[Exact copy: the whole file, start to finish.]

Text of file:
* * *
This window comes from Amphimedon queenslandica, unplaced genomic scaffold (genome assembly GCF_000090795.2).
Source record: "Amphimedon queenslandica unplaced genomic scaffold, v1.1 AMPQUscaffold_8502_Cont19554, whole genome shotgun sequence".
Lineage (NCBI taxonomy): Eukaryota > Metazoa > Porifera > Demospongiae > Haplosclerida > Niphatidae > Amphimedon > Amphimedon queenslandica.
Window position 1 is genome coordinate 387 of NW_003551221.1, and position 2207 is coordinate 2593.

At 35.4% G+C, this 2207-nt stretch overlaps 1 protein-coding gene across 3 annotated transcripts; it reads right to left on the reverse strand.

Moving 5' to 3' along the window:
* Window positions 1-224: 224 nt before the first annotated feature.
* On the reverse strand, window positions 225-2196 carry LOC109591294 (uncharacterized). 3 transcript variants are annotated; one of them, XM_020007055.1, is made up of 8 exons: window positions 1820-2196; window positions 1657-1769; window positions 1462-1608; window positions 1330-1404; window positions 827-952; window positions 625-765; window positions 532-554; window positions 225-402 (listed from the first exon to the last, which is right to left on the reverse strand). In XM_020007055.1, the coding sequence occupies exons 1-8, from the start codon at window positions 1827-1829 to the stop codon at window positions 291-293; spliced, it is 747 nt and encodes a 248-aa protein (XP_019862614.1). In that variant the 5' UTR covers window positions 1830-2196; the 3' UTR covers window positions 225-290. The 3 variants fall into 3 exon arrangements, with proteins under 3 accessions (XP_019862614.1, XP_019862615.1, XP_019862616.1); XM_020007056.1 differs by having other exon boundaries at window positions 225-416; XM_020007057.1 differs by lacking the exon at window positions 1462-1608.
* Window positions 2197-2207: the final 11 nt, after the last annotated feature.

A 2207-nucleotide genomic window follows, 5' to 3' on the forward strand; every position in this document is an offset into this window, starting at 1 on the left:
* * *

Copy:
This window comes from Amphimedon queenslandica, unplaced genomic scaffold (genome assembly GCF_000090795.2).
Source record: "Amphimedon queenslandica unplaced genomic scaffold, v1.1 AMPQUscaffold_8502_Cont19554, whole genome shotgun sequence".
Lineage (NCBI taxonomy): Eukaryota > Metazoa > Porifera > Demospongiae > Haplosclerida > Niphatidae > Amphimedon > Amphimedon queenslandica.
Window position 1 is genome coordinate 387 of NW_003551221.1, and position 2207 is coordinate 2593.

At 35.4% G+C, this 2207-nt stretch overlaps 1 protein-coding gene across 3 annotated transcripts; it reads right to left on the reverse strand.

Moving 5' to 3' along the window:
* Window positions 1-224: 224 nt before the first annotated feature.
* On the reverse strand, window positions 225-2196 carry LOC109591294 (uncharacterized). 3 transcript variants are annotated; one of them, XM_020007055.1, is made up of 8 exons: window positions 1820-2196; window positions 1657-1769; window positions 1462-1608; window positions 1330-1404; window positions 827-952; window positions 625-765; window positions 532-554; window positions 225-402 (listed from the first exon to the last, which is right to left on the reverse strand). In XM_020007055.1, the coding sequence occupies exons 1-8, from the start codon at window positions 1827-1829 to the stop codon at window positions 291-293; spliced, it is 747 nt and encodes a 248-aa protein (XP_019862614.1). In that variant the 5' UTR covers window positions 1830-2196; the 3' UTR covers window positions 225-290. The 3 variants fall into 3 exon arrangements, with proteins under 3 accessions (XP_019862614.1, XP_019862615.1, XP_019862616.1); XM_020007056.1 differs by having other exon boundaries at window positions 225-416; XM_020007057.1 differs by lacking the exon at window positions 1462-1608.
* Window positions 2197-2207: the final 11 nt, after the last annotated feature.

A 2207-nucleotide genomic window follows, 5' to 3' on the forward strand; every position in this document is an offset into this window, starting at 1 on the left: